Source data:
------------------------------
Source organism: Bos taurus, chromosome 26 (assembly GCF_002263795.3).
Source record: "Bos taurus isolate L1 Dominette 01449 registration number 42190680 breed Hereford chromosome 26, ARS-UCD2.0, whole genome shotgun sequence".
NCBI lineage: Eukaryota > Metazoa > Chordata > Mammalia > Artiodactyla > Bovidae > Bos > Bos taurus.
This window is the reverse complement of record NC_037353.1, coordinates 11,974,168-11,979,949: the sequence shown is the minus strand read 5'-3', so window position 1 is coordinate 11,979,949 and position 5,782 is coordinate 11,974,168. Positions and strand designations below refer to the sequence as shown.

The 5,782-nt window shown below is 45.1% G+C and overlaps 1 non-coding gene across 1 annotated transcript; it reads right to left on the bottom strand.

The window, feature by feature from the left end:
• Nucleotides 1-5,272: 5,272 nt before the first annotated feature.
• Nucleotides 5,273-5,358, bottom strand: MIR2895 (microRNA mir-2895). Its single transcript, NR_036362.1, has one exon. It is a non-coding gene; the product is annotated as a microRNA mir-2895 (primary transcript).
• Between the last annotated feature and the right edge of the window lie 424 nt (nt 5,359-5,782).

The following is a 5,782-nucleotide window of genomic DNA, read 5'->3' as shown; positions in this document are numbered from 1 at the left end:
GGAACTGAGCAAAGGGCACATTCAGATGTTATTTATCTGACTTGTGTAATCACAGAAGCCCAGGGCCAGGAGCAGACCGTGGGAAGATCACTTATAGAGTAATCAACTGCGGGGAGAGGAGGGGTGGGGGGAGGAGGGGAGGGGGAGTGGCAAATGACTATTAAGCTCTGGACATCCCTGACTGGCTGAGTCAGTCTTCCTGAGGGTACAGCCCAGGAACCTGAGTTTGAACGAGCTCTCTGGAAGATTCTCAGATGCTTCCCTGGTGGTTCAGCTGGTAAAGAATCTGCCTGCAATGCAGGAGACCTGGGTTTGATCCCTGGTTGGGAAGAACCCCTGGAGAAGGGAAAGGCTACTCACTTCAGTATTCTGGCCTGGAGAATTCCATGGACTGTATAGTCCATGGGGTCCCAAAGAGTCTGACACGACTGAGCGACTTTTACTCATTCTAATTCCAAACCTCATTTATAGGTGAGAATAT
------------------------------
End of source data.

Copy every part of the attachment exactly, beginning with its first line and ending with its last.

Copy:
Source organism: Bos taurus, chromosome 26 (assembly GCF_002263795.3).
Source record: "Bos taurus isolate L1 Dominette 01449 registration number 42190680 breed Hereford chromosome 26, ARS-UCD2.0, whole genome shotgun sequence".
NCBI lineage: Eukaryota > Metazoa > Chordata > Mammalia > Artiodactyla > Bovidae > Bos > Bos taurus.
This window is the reverse complement of record NC_037353.1, coordinates 11,974,168-11,979,949: the sequence shown is the minus strand read 5'-3', so window position 1 is coordinate 11,979,949 and position 5,782 is coordinate 11,974,168. Positions and strand designations below refer to the sequence as shown.

The 5,782-nt window shown below is 45.1% G+C and overlaps 1 non-coding gene across 1 annotated transcript; it reads right to left on the bottom strand.

The window, feature by feature from the left end:
• Nucleotides 1-5,272: 5,272 nt before the first annotated feature.
• Nucleotides 5,273-5,358, bottom strand: MIR2895 (microRNA mir-2895). Its single transcript, NR_036362.1, has one exon. It is a non-coding gene; the product is annotated as a microRNA mir-2895 (primary transcript).
• Between the last annotated feature and the right edge of the window lie 424 nt (nt 5,359-5,782).

The following is a 5,782-nucleotide window of genomic DNA, read 5'->3' as shown; positions in this document are numbered from 1 at the left end:
GGAACTGAGCAAAGGGCACATTCAGATGTTATTTATCTGACTTGTGTAATCACAGAAGCCCAGGGCCAGGAGCAGACCGTGGGAAGATCACTTATAGAGTAATCAACTGCGGGGAGAGGAGGGGTGGGGGGAGGAGGGGAGGGGGAGTGGCAAATGACTATTAAGCTCTGGACATCCCTGACTGGCTGAGTCAGTCTTCCTGAGGGTACAGCCCAGGAACCTGAGTTTGAACGAGCTCTCTGGAAGATTCTCAGATGCTTCCCTGGTGGTTCAGCTGGTAAAGAATCTGCCTGCAATGCAGGAGACCTGGGTTTGATCCCTGGTTGGGAAGAACCCCTGGAGAAGGGAAAGGCTACTCACTTCAGTATTCTGGCCTGGAGAATTCCATGGACTGTATAGTCCATGGGGTCCCAAAGAGTCTGACACGACTGAGCGACTTTTACTCATTCTAATTCCAAACCTCATTTATAGGTGAGAATAT